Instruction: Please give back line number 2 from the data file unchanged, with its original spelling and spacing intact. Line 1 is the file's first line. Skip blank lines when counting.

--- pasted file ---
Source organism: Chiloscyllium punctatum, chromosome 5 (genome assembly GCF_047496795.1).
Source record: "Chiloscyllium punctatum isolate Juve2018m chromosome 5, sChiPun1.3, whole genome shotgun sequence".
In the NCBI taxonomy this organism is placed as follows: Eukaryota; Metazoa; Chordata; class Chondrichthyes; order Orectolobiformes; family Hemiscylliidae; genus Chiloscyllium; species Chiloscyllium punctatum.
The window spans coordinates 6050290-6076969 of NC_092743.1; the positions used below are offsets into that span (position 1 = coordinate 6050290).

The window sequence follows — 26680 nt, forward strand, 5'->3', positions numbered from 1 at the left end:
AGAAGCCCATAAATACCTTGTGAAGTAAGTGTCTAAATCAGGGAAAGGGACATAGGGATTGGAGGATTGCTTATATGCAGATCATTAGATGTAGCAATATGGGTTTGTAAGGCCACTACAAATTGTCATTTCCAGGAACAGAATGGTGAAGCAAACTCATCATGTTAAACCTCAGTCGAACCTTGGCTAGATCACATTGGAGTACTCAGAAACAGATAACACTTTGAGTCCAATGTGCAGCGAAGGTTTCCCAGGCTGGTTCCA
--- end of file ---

Source record: "Chiloscyllium punctatum isolate Juve2018m chromosome 5, sChiPun1.3, whole genome shotgun sequence".